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Sister to the Sioux : the memoirs of Elaine…
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Sister to the Sioux : the memoirs of Elaine Goodale Eastman, 1885-91 (edition 1978)

by Elaine Goodale Eastman, Kay Graber

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"It was held a distinct adventure back in the demure 1880s for a properly brought-up New England girl to open a day school in a primitive Sioux village," Elaine Goodale Eastman recalled in later years. With boundless energy and dedication she had set out to teach the white man's ways to the Sioux. The Indian women called her "little sister" as she entered wholeheartedly into village activities. She watched the emergence of the Ghost Dance religion, visited with Sitting Bull shortly before his death, and was at Pine Ridge during the last month of 1890--"a time of grim suspense." There she met her future husband, Dr. Charles Eastman, the agency physician and a mixed-blood Sioux. A short time later they shared in the heart-wrenching job of caring for the survivors of the Wounded Knee massacre.… (more)
Member:TrumanBerry
Title:Sister to the Sioux : the memoirs of Elaine Goodale Eastman, 1885-91
Authors:Elaine Goodale Eastman
Other authors:Kay Graber
Info:University of Nebraska Press Lincoln
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Sister to the Sioux: The Memoirs of Elaine Goodale Eastman, 1885-91 (The Pioneer Heritage Series, Vol. 7) by Elaine Goodale Eastman

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from Amazon: "It was held a distinct adventure back in the demure 1880s for a properly brought-up New England girl to open a day school in a primitive Sioux village," Elaine Goodale Eastman recalled in later years. With boundless energy and dedication she had set out to teach the white man's ways to the Sioux. The Indian women called her "little sister" as she entered wholeheartedly into village activities.
She watched the emergence of the Ghost Dance religion, visited with Sitting Bull shortly before his death, and was at Pine Ridge during the last month of 1890—"a time of grim suspense." There she met her future husband, Dr. Charles Eastman, the agency physician and a mixed-blood Sioux. A short time later they shared in the heart-wrenching job of caring for the survivors of the Wounded Knee massacre."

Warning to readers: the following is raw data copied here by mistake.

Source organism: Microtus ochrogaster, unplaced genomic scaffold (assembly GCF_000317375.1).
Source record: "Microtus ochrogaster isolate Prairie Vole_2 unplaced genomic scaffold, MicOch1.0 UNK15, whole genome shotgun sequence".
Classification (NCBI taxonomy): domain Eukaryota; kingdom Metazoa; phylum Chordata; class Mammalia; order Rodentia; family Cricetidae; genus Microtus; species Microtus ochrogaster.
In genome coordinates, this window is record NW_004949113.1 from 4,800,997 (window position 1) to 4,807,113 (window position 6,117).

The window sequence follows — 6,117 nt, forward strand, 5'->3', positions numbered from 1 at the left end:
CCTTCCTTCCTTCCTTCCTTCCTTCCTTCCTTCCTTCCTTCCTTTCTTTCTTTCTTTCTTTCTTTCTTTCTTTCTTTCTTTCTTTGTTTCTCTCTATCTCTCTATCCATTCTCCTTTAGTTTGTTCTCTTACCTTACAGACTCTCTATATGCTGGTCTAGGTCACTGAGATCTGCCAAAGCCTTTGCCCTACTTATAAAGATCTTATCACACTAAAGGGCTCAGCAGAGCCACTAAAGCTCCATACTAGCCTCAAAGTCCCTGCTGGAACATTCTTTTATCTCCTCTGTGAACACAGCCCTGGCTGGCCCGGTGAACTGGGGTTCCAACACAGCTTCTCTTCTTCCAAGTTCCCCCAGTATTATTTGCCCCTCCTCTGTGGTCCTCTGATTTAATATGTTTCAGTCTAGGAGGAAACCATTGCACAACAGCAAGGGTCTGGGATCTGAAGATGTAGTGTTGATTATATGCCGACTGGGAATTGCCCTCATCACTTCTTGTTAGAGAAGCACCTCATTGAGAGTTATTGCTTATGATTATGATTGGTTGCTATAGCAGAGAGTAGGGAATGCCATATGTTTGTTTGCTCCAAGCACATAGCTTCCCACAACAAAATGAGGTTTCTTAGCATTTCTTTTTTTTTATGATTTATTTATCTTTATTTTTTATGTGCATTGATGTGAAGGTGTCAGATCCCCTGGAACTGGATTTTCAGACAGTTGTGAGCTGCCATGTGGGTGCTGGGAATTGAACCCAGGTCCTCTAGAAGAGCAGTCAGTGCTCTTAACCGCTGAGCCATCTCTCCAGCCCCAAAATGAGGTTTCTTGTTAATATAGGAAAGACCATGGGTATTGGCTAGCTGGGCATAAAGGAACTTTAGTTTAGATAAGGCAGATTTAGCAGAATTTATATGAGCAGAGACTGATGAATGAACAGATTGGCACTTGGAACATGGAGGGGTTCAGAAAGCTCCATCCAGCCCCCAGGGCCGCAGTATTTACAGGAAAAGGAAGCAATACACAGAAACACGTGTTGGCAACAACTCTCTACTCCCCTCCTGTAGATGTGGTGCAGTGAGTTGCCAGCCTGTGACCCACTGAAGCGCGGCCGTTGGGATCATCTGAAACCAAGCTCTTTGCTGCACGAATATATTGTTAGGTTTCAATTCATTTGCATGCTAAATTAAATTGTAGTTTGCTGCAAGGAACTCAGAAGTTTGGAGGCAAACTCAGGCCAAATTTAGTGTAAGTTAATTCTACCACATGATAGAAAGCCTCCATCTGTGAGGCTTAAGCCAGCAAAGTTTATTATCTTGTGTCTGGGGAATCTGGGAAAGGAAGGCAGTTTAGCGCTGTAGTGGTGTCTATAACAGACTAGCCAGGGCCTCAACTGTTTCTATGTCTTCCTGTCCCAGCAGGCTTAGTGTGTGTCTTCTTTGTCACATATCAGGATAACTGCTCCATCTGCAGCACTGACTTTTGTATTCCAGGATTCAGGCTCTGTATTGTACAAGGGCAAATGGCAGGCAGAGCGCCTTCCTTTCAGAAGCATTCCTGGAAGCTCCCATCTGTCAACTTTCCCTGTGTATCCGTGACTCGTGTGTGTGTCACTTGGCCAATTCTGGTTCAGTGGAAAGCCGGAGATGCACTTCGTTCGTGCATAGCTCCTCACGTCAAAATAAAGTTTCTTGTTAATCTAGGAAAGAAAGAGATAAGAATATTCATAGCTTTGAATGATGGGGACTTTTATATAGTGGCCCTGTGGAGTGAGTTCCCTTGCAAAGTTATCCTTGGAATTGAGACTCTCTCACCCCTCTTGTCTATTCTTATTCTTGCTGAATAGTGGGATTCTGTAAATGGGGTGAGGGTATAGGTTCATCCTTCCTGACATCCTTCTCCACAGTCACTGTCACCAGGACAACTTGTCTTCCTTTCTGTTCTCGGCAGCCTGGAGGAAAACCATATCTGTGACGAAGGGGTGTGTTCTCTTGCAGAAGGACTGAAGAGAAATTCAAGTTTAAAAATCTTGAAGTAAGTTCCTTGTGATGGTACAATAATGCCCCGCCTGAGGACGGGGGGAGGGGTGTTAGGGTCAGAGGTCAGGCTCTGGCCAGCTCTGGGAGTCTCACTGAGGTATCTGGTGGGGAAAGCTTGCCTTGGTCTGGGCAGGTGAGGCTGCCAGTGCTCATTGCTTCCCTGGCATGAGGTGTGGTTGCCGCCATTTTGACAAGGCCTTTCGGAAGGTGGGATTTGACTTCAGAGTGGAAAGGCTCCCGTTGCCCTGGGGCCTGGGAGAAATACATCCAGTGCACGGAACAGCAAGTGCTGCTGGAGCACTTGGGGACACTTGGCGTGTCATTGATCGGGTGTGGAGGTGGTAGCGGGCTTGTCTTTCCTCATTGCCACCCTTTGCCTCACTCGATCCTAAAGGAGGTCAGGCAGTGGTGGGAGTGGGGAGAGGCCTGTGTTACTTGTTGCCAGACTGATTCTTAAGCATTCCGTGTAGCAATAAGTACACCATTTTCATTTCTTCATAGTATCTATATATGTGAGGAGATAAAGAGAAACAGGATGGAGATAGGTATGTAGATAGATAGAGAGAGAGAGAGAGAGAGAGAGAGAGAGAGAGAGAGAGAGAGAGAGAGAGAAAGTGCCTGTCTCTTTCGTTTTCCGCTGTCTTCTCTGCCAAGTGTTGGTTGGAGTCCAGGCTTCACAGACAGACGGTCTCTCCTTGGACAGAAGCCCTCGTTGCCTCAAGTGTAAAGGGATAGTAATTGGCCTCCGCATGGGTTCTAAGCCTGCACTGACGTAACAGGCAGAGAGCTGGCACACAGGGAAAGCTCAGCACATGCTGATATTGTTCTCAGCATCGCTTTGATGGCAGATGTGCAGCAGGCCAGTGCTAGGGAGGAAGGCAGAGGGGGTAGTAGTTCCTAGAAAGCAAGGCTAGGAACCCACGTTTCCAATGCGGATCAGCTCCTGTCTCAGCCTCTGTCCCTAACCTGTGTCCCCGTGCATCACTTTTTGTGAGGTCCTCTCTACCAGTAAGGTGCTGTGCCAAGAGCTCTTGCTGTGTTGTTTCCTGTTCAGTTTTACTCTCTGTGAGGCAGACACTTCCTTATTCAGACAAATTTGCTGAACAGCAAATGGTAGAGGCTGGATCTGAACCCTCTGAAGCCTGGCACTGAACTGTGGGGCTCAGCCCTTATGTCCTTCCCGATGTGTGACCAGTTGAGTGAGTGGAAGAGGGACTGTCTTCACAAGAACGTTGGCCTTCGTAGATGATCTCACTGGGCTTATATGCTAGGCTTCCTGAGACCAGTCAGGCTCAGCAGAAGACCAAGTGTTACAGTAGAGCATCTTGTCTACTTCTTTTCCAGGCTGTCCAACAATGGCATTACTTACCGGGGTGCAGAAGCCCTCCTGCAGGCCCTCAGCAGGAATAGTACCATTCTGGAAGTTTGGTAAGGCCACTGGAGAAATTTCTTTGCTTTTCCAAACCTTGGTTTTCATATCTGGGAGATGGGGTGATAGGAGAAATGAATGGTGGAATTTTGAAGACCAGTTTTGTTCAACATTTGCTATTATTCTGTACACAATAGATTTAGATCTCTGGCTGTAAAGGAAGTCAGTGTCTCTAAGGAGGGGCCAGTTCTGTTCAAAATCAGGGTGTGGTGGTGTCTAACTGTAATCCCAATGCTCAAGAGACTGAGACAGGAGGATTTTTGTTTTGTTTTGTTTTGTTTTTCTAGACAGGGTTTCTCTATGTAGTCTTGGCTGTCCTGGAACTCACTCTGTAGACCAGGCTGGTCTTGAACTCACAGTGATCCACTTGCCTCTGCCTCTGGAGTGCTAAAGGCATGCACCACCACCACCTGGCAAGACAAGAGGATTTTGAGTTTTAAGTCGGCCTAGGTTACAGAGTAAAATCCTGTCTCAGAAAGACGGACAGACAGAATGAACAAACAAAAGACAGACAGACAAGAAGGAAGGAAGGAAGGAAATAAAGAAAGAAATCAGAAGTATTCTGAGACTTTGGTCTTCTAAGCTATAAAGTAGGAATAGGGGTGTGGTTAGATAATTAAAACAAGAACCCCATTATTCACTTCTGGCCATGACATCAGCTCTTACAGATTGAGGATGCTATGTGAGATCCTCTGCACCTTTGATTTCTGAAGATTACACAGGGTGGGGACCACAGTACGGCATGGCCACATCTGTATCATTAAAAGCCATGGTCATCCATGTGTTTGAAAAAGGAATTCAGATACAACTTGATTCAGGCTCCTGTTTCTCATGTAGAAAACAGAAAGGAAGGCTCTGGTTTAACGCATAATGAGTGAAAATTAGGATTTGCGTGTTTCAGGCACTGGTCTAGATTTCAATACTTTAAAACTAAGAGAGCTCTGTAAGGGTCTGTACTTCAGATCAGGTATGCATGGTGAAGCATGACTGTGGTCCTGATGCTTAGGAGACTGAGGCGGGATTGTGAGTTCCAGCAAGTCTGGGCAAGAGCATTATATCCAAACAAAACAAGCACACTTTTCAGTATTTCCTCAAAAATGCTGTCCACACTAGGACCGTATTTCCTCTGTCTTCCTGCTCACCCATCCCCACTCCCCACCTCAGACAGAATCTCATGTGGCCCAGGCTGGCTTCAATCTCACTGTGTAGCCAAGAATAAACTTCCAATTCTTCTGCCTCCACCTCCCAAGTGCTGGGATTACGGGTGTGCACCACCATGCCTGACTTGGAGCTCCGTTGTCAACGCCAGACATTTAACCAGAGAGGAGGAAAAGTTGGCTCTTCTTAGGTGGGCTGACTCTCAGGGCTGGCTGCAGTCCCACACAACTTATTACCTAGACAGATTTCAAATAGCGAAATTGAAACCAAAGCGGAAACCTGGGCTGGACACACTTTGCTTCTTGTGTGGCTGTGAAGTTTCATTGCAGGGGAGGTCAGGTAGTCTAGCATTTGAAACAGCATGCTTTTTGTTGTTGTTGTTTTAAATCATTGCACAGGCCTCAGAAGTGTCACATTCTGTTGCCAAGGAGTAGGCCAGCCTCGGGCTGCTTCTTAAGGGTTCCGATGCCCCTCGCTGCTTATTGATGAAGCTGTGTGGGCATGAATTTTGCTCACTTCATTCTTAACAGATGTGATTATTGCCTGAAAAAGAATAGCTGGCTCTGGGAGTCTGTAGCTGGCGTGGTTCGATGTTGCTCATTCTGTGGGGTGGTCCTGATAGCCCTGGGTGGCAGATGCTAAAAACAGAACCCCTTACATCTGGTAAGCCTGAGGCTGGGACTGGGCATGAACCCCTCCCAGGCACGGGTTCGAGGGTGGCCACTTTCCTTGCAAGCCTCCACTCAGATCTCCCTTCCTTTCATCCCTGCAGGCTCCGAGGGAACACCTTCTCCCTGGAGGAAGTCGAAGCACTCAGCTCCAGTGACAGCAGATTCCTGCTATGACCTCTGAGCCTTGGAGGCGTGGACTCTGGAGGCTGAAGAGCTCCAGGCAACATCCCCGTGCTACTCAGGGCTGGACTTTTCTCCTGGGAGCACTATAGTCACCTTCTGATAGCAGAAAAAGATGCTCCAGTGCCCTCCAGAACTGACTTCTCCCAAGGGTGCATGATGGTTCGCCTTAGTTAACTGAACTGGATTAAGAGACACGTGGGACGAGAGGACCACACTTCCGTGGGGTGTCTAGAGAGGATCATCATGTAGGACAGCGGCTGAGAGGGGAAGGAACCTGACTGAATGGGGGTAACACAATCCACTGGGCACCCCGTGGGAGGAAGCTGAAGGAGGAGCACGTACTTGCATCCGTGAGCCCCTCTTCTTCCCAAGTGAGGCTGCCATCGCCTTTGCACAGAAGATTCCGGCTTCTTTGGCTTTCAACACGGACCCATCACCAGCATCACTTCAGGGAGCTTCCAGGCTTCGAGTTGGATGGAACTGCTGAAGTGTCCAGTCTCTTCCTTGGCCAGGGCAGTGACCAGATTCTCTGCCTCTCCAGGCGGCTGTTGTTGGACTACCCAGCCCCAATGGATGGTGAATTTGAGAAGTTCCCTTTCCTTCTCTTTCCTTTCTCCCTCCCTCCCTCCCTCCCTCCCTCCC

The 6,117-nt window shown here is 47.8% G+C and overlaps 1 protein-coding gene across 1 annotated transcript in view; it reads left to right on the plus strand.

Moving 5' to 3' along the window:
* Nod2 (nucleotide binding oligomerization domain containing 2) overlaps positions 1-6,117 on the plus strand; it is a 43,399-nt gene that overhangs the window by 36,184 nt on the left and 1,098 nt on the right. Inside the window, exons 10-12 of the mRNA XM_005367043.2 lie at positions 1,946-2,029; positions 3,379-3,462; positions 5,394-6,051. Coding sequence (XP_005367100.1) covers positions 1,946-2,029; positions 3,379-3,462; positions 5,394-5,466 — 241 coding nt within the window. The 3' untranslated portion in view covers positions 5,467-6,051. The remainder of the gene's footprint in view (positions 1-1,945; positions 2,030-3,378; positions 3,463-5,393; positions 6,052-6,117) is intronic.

"We must be impressed by this talented woman who gave herself so completely to the people she chose to serve. Her story is fascinating, a real contribution to the history of the period."--"American Indian Quarterly"

From Loot.co.za: In 1885, a genteel New England girl travelled to the western frontier to open a school on the Great Sioux Reservation. For six years, Elaine Goodale Eastman taught, hunted with, and lived among the Lakotas, who were experiencing profound changes as buffalo herds dwindled and they were forced to adjust to reservation life. Her informative and sometimes poignant recollections of those years tell much about the daily lives of the Lakotas and how they grappled with challenges to their way of life. Goodale Eastman witnessed the arrival and flowering of the Ghost Dance religion, visited with Sitting Bull shortly before his death, and in December 1890 was at Pine Ridge, where she and her future husband, Dr. Charles Eastman, cared for the survivors of the Wounded Knee massacre. Sister to the Sioux bears witness to a critical and tragic era in Lakota history and reveals the frequently contradictory attitudes of outsiders drawn to them. Kay Graber is also the editor of Standing Bear and the Ponca Chiefs, available in a Bison Books edition. Theodore D. Sargent is a professor emeritus at the University of Massachusetts-Amherst and is completing a biography of Elaine Goodale Eastman.
  UncleSamZ | Oct 29, 2017 |
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Author nameRoleType of authorWork?Status
Elaine Goodale Eastmanprimary authorall editionscalculated
Graber, KayEditormain authorall editionsconfirmed
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My Father, Henry Sterling Goodale,  was the seventh child and youngest son in a family of eight, which traced its American heritage back to the ancestor who landed at Salem, Massachusetts, in 1632.
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